(WNN/ICRC) Kathmandu, NEPAL: Laxmi Devi Khadka has been in the dark about the fate of her husband for over nine years. In 2003, armed people came to her house in Bardia, southern Nepal, and took her husband, saying they wanted to speak to him for a few minutes. He has never been seen again. She says: “I have little hope, but there is still hope until you see otherwise with your own eyes.” More disappearances were recorded in Laxmi’s district of Bardia than in any other district of Nepal. The tree outside Laxmi’s house stands as a daily reminder of her husband. She planted it the year he disappeared. It now stands tall, towering over her house.
“Disappearance is far worse than death, because when a person dies, when I know that so-and-so is dead, the story ends and somehow or other we close the chapter. But when a person has disappeared, it is an eternal suffering.” A representation made before the Commission of Inquiry on Lessons Learnt and Reconciliation, 12 November 2010.
Every country that has overcome a prolonged conflict, including Sri Lanka, is faced with the challenge of addressing the suffering of families whose relatives are unaccounted-for as a result of the conflict. When the armed conflict in Nepal ended in 2006, around 17,000 people were dead and 3,100 reported to the ICRC by their families as missing. Today, while the fate of many of them is now known, there are still more than 1,400 people on the ICRC – International Committee of the Red Cross’ list of missing persons.
The vast majority of missing people in Nepal – and around the world – are men. Their wives are left in a state of anguish and uncertainty.
Pauline Boss is a professor and clinical supervisor in the doctoral training programme in Marriage and Family Therapy at the University of Minnesota and was formerly a visiting professor of psychology at Harvard Medical School.
She explains this concept of loss. “(These) people are physically absent, but remain psychologically present. Even if they are dead their remains have never been found. Family members are preoccupied with the lost person, and think of nothing else, even years later.”
Beyond the anguish of not knowing the fate of her husband, Laxmi – and families of missing people everywhere – face many practical problems. Economically, they have often lost the breadwinner. They also face a multitude of legal and administrative problems. Laxmi Devi Khadka explains: “There is a small amount of land in my husband’s name. To transfer ownership of land, you need to show a death certificate. However, I cannot be sure my husband is dead, so I can’t get a death certificate.”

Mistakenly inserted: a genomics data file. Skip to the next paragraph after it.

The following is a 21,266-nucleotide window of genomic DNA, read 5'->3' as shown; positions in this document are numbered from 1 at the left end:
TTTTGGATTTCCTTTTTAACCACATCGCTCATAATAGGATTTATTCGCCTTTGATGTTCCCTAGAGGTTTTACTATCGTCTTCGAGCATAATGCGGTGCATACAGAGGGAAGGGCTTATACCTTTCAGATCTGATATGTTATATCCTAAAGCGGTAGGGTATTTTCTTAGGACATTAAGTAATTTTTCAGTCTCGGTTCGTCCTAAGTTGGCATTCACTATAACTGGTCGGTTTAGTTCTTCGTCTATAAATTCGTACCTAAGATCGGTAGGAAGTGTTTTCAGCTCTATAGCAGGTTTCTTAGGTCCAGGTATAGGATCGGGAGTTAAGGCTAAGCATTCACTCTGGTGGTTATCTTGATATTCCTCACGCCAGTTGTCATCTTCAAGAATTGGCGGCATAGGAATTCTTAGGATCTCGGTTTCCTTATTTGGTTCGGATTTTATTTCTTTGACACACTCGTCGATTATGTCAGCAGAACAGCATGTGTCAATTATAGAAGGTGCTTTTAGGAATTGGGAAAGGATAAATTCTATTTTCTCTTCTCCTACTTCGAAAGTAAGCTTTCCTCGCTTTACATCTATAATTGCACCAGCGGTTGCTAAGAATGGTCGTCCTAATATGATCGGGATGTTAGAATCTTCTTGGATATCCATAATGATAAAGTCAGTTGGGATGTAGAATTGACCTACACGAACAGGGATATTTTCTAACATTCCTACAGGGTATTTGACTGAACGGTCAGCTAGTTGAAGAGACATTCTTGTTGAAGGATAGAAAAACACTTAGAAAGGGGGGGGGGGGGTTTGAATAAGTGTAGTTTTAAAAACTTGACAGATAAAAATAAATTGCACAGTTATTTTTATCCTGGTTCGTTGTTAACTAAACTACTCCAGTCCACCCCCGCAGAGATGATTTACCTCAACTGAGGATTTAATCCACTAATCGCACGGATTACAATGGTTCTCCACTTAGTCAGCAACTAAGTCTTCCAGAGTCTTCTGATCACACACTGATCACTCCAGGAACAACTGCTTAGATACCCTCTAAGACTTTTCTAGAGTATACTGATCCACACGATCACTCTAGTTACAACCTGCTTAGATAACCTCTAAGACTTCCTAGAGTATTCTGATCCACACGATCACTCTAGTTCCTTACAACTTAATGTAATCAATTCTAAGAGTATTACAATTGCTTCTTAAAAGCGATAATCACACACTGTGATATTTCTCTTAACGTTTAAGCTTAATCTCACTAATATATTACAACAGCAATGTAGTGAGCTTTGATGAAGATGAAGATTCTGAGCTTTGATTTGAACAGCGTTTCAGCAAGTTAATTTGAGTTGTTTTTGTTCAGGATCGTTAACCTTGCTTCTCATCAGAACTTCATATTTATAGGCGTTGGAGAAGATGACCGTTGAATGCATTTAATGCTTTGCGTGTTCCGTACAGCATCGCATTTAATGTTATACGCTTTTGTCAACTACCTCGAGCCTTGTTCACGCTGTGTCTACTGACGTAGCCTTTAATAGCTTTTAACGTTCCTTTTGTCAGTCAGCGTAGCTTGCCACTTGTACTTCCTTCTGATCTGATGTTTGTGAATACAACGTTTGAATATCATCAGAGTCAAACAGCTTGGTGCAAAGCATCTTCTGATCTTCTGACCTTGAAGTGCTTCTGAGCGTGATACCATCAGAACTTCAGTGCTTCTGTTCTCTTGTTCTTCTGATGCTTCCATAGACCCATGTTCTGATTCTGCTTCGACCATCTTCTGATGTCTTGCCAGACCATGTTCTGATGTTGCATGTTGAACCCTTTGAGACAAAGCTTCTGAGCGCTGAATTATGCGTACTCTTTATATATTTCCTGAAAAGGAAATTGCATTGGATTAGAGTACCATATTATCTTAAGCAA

Laxmi is just one of the thousands of women in Nepal that the ICRC has come across in its work in conflict areas, including the former Yugoslavia, Sri Lanka, East Timor, Guatemala and Peru. “These families all want to know the fate of their missing relatives, otherwise they are left in a state of perpetual doubt,” explains Zurab Burduli, ICRC a tracing delegate for those missing under conflict from Sri Lanka. “Until they receive credible information about the fate and whereabouts of their loved ones, they alternate between hope and despair.”
People go missing in almost every situation of armed conflict or internal violence. In the places where the ICRC works, it has been seeking for decades to forestall disappearances, restore family links when they have been broken, and ascertain the whereabouts of missing people. Owing to its unique mandate and well-known role as a neutral humanitarian intermediary, the ICRC has, in many situations, accumulated significant missing-person caseloads. These cases have mostly been filed on the request of family members. In many countries, the ICRC has worked with the authorities to collect and manage data on missing people.
Often, however, the ICRC is not the only organization that is keeping track of cases of missing people, as it is very likely that the bereaved families approach various organizations and national institutions.
In fact, in the aftermath of armed conflict, many countries have endeavoured to address, as far as possible, the many needs and concerns experienced on a daily basis by relatives of missing people.
An adequate national mechanism is required to coordinate all the relevant authorities, institutions and existing information in order to undertake every possible action and measure to trace missing people and to support their families.
Today, these mechanisms can be found in Kosovo, Bosnia and Herzegovina, Cyprus, South Africa and several other countries. The expectation is that, through these mechanisms, women like Laxmi Devi Khadka can finally find solace and closure on a search that has lasted almost a decade.
2012 WNN – Women News Network
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